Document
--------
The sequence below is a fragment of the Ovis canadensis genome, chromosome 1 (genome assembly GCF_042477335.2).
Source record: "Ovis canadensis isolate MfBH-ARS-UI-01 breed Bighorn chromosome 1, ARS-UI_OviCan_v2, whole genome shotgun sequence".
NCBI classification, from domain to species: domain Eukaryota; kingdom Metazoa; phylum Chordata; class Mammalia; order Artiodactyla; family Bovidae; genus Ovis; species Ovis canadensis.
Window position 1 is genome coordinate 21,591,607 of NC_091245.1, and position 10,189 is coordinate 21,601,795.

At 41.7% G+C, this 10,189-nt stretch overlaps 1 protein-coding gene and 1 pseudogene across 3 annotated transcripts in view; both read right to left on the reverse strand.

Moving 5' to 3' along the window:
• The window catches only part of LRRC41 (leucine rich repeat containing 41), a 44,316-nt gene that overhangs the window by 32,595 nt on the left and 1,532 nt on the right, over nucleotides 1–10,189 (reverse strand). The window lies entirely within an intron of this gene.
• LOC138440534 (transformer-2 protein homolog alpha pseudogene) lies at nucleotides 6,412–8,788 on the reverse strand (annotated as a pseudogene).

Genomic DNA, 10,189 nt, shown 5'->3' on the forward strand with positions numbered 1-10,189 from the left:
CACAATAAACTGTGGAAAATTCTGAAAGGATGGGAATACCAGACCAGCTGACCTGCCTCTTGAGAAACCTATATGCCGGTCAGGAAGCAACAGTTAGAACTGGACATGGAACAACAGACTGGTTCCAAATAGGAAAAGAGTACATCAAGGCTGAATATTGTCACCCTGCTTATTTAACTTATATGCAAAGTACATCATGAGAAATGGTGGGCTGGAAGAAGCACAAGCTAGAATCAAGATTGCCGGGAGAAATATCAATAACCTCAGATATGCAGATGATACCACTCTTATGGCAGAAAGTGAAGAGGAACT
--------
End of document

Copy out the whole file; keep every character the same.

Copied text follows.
The sequence below is a fragment of the Ovis canadensis genome, chromosome 1 (genome assembly GCF_042477335.2).
Source record: "Ovis canadensis isolate MfBH-ARS-UI-01 breed Bighorn chromosome 1, ARS-UI_OviCan_v2, whole genome shotgun sequence".
NCBI classification, from domain to species: domain Eukaryota; kingdom Metazoa; phylum Chordata; class Mammalia; order Artiodactyla; family Bovidae; genus Ovis; species Ovis canadensis.
Window position 1 is genome coordinate 21,591,607 of NC_091245.1, and position 10,189 is coordinate 21,601,795.

At 41.7% G+C, this 10,189-nt stretch overlaps 1 protein-coding gene and 1 pseudogene across 3 annotated transcripts in view; both read right to left on the reverse strand.

Moving 5' to 3' along the window:
• The window catches only part of LRRC41 (leucine rich repeat containing 41), a 44,316-nt gene that overhangs the window by 32,595 nt on the left and 1,532 nt on the right, over nucleotides 1–10,189 (reverse strand). The window lies entirely within an intron of this gene.
• LOC138440534 (transformer-2 protein homolog alpha pseudogene) lies at nucleotides 6,412–8,788 on the reverse strand (annotated as a pseudogene).

Genomic DNA, 10,189 nt, shown 5'->3' on the forward strand with positions numbered 1-10,189 from the left:
CACAATAAACTGTGGAAAATTCTGAAAGGATGGGAATACCAGACCAGCTGACCTGCCTCTTGAGAAACCTATATGCCGGTCAGGAAGCAACAGTTAGAACTGGACATGGAACAACAGACTGGTTCCAAATAGGAAAAGAGTACATCAAGGCTGAATATTGTCACCCTGCTTATTTAACTTATATGCAAAGTACATCATGAGAAATGGTGGGCTGGAAGAAGCACAAGCTAGAATCAAGATTGCCGGGAGAAATATCAATAACCTCAGATATGCAGATGATACCACTCTTATGGCAGAAAGTGAAGAGGAACT